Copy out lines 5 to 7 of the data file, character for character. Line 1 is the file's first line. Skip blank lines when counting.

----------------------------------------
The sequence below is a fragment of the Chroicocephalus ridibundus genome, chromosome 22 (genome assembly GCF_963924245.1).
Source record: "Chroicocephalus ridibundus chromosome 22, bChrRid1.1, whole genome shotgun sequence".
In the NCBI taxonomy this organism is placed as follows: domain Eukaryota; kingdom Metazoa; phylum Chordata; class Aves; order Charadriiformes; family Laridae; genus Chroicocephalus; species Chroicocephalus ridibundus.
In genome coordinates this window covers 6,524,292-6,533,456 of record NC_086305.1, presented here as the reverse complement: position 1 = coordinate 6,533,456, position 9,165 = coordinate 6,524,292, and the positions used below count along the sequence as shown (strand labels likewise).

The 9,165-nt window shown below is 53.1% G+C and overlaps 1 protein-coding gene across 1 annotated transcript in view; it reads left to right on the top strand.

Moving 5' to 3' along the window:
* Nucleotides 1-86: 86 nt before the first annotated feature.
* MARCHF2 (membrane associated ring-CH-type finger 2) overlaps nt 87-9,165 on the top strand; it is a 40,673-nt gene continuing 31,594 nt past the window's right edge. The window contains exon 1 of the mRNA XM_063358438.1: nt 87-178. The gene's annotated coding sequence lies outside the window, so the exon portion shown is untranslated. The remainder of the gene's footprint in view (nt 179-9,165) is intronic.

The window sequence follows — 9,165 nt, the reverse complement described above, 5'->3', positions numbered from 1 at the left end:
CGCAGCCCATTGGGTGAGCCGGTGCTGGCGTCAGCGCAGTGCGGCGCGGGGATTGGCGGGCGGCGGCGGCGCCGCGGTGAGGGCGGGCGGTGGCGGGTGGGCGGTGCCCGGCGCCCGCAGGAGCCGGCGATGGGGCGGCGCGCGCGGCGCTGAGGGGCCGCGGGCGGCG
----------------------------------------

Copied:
The 9,165-nt window shown below is 53.1% G+C and overlaps 1 protein-coding gene across 1 annotated transcript in view; it reads left to right on the top strand.

Moving 5' to 3' along the window:
* Nucleotides 1-86: 86 nt before the first annotated feature.